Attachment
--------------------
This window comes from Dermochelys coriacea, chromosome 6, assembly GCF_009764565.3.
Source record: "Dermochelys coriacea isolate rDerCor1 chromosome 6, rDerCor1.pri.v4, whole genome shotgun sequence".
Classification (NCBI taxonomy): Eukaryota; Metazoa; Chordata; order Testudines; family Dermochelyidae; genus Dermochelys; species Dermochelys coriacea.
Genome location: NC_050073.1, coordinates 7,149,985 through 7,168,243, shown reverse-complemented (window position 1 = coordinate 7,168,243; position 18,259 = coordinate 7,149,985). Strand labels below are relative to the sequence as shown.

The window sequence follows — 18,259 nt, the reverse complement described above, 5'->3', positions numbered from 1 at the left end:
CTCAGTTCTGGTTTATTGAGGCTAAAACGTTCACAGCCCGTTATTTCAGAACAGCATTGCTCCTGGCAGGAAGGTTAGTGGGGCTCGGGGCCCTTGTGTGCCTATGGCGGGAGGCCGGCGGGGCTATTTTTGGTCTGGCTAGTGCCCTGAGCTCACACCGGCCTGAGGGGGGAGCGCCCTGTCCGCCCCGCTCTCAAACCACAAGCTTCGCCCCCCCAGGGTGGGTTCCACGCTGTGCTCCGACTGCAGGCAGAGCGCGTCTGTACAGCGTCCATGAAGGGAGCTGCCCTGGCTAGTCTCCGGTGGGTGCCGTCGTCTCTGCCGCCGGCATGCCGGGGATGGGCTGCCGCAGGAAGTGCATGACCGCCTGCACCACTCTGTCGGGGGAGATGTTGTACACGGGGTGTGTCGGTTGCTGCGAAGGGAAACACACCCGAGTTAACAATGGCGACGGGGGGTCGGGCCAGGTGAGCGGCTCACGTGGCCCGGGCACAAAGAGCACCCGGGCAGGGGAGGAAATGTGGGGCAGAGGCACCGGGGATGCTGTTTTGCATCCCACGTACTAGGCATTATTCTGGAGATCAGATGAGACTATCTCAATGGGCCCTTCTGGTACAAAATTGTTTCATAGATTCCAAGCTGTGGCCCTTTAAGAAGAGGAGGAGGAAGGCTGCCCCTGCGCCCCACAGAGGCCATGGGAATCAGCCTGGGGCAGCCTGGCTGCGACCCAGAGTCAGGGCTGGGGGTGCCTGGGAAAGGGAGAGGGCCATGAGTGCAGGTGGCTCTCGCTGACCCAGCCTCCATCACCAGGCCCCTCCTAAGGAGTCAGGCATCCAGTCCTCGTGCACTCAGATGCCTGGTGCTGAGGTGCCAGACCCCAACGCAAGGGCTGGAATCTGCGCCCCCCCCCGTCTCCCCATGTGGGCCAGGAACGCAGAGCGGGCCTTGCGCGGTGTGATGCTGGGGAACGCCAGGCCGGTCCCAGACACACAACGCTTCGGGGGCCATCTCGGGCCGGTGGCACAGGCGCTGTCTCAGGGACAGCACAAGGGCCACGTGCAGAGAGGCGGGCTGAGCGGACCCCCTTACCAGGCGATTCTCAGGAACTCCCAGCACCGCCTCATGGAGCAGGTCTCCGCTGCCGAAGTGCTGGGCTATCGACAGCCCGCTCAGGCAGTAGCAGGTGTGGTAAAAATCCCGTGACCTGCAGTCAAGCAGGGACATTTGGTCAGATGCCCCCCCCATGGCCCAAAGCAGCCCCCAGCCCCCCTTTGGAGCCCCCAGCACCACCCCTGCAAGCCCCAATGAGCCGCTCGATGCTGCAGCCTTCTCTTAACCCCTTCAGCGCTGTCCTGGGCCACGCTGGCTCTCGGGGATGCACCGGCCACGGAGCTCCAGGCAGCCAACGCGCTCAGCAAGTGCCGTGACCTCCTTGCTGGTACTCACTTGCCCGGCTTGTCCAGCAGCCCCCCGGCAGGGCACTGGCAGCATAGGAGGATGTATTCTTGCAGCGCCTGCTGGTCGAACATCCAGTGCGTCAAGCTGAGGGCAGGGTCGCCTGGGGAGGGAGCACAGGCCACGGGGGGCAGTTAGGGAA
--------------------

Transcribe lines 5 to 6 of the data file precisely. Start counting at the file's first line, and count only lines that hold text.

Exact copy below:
The window sequence follows — 18,259 nt, the reverse complement described above, 5'->3', positions numbered from 1 at the left end:
CTCAGTTCTGGTTTATTGAGGCTAAAACGTTCACAGCCCGTTATTTCAGAACAGCATTGCTCCTGGCAGGAAGGTTAGTGGGGCTCGGGGCCCTTGTGTGCCTATGGCGGGAGGCCGGCGGGGCTATTTTTGGTCTGGCTAGTGCCCTGAGCTCACACCGGCCTGAGGGGGGAGCGCCCTGTCCGCCCCGCTCTCAAACCACAAGCTTCGCCCCCCCAGGGTGGGTTCCACGCTGTGCTCCGACTGCAGGCAGAGCGCGTCTGTACAGCGTCCATGAAGGGAGCTGCCCTGGCTAGTCTCCGGTGGGTGCCGTCGTCTCTGCCGCCGGCATGCCGGGGATGGGCTGCCGCAGGAAGTGCATGACCGCCTGCACCACTCTGTCGGGGGAGATGTTGTACACGGGGTGTGTCGGTTGCTGCGAAGGGAAACACACCCGAGTTAACAATGGCGACGGGGGGTCGGGCCAGGTGAGCGGCTCACGTGGCCCGGGCACAAAGAGCACCCGGGCAGGGGAGGAAATGTGGGGCAGAGGCACCGGGGATGCTGTTTTGCATCCCACGTACTAGGCATTATTCTGGAGATCAGATGAGACTATCTCAATGGGCCCTTCTGGTACAAAATTGTTTCATAGATTCCAAGCTGTGGCCCTTTAAGAAGAGGAGGAGGAAGGCTGCCCCTGCGCCCCACAGAGGCCATGGGAATCAGCCTGGGGCAGCCTGGCTGCGACCCAGAGTCAGGGCTGGGGGTGCCTGGGAAAGGGAGAGGGCCATGAGTGCAGGTGGCTCTCGCTGACCCAGCCTCCATCACCAGGCCCCTCCTAAGGAGTCAGGCATCCAGTCCTCGTGCACTCAGATGCCTGGTGCTGAGGTGCCAGACCCCAACGCAAGGGCTGGAATCTGCGCCCCCCCCCGTCTCCCCATGTGGGCCAGGAACGCAGAGCGGGCCTTGCGCGGTGTGATGCTGGGGAACGCCAGGCCGGTCCCAGACACACAACGCTTCGGGGGCCATCTCGGGCCGGTGGCACAGGCGCTGTCTCAGGGACAGCACAAGGGCCACGTGCAGAGAGGCGGGCTGAGCGGACCCCCTTACCAGGCGATTCTCAGGAACTCCCAGCACCGCCTCATGGAGCAGGTCTCCGCTGCCGAAGTGCTGGGCTATCGACAGCCCGCTCAGGCAGTAGCAGGTGTGGTAAAAATCCCGTGACCTGCAGTCAAGCAGGGACATTTGGTCAGATGCCCCCCCCATGGCCCAAAGCAGCCCCCAGCCCCCCTTTGGAGCCCCCAGCACCACCCCTGCAAGCCCCAATGAGCCGCTCGATGCTGCAGCCTTCTCTTAACCCCTTCAGCGCTGTCCTGGGCCACGCTGGCTCTCGGGGATGCACCGGCCACGGAGCTCCAGGCAGCCAACGCGCTCAGCAAGTGCCGTGACCTCCTTGCTGGTACTCACTTGCCCGGCTTGTCCAGCAGCCCCCCGGCAGGGCACTGGCAGCATAGGAGGATGTATTCTTGCAGCGCCTGCTGGTCGAACATCCAGTGCGTCAAGCTGAGGGCAGGGTCGCCTGGGGAGGGAGCACAGGCCACGGGGGGCAGTTAGGGAA